Cybersecurity author recommends ‘password hygiene’ to curb online threats | #phishing | #scams


CALGARY (660News) Cybersecurity made headlines this month after a major online security breach shut down the Colonial pipeline. The CEO of the United States company ended up paying off hackers in cryptocurrency after they got into their computer system.

Though the breach was multifaceted, Brennen Schmidt, cybersecurity author and speaker says threats like this happen due to security barriers not being there in the first place.

“I think what’s unfortunate is that it took an event like this for cybersecurity to come to the forefront,” Schmidt said. “We are witnessing what the end results are when a security system is ultimately not put in place and followed. With this case, unfortunately, we’re seeing the end results of something that could have been addressed in a way that wouldn’t have affected so many people in such a negative way.”

With a good chunk of people working from home during the pandemic, he adds there are a lot more vulnerabilities when it comes to a cyber attack and that it’s not uncommon for businesses to have potential phishing scams hit their inboxes — or even worse — their customers’ inboxes.

One thing he finds businesses easily disclose are their branding guides or colour schemes, which he says is a pot of gold for cybercriminals looking to create emails with potential viruses.

Whether the business is big or small, Schmidt says there needs to be barriers in place to stop a potential security hack and though there’s no silver bullet solution, a good first step is what he calls, ‘password hygiene.’

“To start off smart and to start off simple … just trying to make sure that there are passwords that are rotated, that are robust, that are different for different applications, and so that if somebody was to get in, that it wouldn’t be compromised as easily.”

Being over vigilant and not oversharing your password is also something Schmidt recommends especially when it comes to recovery questions. This means avoiding those long questionnaires posted on various social media sites like Facebook where they ask you about your pets name, where your mom was born etc.

2-step authentication, password managers can be a life saver

Though it may be annoying to enter a secondary code or to sign-in to your application via a different email, Schmidt adds, multi-factor authentication can heavily reduce your chances of having a cyber breach. If done properly, it can effectively stop the cybercriminal in their tracks.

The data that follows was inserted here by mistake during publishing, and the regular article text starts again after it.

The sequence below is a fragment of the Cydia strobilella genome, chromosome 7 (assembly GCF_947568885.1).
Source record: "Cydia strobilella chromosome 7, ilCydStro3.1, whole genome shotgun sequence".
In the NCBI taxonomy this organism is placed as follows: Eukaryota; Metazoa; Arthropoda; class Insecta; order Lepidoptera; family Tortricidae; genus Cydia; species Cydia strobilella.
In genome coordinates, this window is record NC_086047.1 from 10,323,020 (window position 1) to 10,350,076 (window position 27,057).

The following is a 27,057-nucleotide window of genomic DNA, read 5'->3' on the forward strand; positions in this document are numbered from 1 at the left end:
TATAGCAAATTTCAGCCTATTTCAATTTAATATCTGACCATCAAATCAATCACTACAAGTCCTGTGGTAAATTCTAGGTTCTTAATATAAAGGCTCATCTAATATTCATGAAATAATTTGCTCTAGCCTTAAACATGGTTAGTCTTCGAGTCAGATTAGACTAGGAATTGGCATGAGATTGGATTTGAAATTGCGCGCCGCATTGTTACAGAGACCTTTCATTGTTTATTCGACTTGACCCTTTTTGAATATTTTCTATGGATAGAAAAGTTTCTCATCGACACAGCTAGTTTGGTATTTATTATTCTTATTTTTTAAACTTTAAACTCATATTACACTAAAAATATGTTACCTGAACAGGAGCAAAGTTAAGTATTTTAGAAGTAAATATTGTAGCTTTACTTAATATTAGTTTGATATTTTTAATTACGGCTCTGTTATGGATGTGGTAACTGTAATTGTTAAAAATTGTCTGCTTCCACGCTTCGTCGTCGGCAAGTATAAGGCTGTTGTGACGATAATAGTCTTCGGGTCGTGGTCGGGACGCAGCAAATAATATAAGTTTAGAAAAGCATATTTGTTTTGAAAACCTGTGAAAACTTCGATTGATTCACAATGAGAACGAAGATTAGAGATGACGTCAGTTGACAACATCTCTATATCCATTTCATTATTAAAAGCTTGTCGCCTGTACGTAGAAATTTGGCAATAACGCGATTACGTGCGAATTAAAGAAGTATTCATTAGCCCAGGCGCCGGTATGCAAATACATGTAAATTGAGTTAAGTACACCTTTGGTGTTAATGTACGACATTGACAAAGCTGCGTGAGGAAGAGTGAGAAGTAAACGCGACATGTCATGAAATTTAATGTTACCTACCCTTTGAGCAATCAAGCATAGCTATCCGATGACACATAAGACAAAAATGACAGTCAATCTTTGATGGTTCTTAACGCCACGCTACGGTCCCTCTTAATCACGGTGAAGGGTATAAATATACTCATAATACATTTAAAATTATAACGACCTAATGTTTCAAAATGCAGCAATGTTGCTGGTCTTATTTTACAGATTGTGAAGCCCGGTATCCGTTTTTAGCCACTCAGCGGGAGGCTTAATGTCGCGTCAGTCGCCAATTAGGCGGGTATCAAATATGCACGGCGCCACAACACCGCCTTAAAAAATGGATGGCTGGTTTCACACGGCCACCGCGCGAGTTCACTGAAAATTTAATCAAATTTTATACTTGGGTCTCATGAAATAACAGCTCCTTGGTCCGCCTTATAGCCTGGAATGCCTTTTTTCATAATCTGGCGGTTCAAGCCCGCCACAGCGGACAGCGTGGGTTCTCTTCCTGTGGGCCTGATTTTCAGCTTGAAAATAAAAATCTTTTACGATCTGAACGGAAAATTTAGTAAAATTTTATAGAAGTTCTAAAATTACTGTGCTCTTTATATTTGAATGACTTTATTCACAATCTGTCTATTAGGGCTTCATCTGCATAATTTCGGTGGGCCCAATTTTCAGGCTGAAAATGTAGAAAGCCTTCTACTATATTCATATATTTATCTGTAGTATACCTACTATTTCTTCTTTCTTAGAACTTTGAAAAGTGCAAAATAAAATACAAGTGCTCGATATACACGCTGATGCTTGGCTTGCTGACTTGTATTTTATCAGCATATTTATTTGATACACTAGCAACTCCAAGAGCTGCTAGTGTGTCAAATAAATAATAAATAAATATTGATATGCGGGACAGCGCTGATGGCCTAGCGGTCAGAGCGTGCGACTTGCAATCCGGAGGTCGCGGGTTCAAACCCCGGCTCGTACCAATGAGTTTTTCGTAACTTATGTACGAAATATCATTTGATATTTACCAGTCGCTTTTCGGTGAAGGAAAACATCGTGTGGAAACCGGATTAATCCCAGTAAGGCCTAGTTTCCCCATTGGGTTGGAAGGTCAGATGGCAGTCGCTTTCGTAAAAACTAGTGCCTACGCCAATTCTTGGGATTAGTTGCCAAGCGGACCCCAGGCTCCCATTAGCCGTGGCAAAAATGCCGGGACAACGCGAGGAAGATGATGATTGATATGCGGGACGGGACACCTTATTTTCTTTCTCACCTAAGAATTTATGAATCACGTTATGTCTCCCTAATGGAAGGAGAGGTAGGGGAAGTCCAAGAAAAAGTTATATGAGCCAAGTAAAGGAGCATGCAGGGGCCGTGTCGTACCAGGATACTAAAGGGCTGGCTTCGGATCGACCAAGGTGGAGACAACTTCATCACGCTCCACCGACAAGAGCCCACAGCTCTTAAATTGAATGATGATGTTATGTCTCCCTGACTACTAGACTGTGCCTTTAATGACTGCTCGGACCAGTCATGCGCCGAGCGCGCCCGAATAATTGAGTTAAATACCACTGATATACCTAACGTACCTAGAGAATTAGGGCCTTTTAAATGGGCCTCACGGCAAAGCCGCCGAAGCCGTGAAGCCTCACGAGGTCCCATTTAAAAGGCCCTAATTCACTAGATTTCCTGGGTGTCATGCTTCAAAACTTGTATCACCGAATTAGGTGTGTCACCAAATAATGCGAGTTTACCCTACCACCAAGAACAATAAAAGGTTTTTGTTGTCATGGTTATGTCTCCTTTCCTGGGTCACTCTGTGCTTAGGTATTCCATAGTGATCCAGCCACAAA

“To put it in simple terms, let’s think of banking … If somebody had your credit card, and if you had a post-it note attached to the credit card with your pin — you know that it would probably spell bad news for the person who has the credit card,” Schmidt explained.

“So if we were to think in terms of what that looks like, with multi-factor authentication, what you’re doing is you’re breaking these two things up so that there’s two different pieces of information that you would need to know, even if you had access to that credit card. The same rings true with a password if you know somebody’s password, but if there is that second authentication method in place — with the code changing on a random basis — then that makes it a lot more difficult to extract that information.”

Schmidt adds if passwords are hard to remember, something such as a password manager could help. In that, a person would make one, very long, very hard password in order to enter the manager hub, to then have the system create multiple passwords for all of your accounts. He added some managers can even be set up to change your account passwords on a set schedule, and some can tell you if certain accounts have been compromised by a data share.

The conversation around cybersecurity needs to stay top of mind

Even though cybersecurity breaches like the Colonial one won’t be the last, Schmidt says it’s important to report anything and everything to not only your employer, but also the Canadian Centre for Cyber Security.

New this month, the RCMP’s National Cybercrime Coordination Unit switched over to a new reporting method to make it easier for Canadians to report cybercrimes.

“We need to really keep the conversation going on cybersecurity, and we need to think of it less as something that is not a matter of if, but a matter of when.”



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